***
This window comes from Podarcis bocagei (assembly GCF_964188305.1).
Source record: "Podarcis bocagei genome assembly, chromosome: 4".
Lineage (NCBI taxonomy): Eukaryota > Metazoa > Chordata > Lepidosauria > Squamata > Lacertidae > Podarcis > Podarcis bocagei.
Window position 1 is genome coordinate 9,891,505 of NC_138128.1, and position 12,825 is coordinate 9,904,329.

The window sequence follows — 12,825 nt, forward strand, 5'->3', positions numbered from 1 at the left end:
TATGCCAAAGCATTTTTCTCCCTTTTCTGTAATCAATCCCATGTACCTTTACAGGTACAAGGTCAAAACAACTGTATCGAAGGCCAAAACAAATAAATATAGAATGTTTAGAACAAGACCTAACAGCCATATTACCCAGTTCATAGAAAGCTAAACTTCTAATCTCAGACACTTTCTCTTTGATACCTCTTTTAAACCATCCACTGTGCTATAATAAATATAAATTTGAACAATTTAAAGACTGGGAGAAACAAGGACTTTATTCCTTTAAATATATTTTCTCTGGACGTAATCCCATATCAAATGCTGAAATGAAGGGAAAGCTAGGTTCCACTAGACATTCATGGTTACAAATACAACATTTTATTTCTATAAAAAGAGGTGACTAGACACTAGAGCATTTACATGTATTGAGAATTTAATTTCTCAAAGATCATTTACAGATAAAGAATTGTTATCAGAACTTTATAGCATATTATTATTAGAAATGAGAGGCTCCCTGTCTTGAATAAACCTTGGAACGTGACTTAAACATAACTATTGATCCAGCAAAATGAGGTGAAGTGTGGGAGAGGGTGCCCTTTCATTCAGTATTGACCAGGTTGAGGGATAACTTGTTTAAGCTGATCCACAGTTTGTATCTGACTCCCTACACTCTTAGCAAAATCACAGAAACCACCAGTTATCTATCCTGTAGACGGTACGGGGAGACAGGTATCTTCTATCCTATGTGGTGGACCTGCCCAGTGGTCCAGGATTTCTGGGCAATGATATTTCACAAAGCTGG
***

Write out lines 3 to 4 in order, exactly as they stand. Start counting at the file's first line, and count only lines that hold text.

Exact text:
Lineage (NCBI taxonomy): Eukaryota > Metazoa > Chordata > Lepidosauria > Squamata > Lacertidae > Podarcis > Podarcis bocagei.
Window position 1 is genome coordinate 9,891,505 of NC_138128.1, and position 12,825 is coordinate 9,904,329.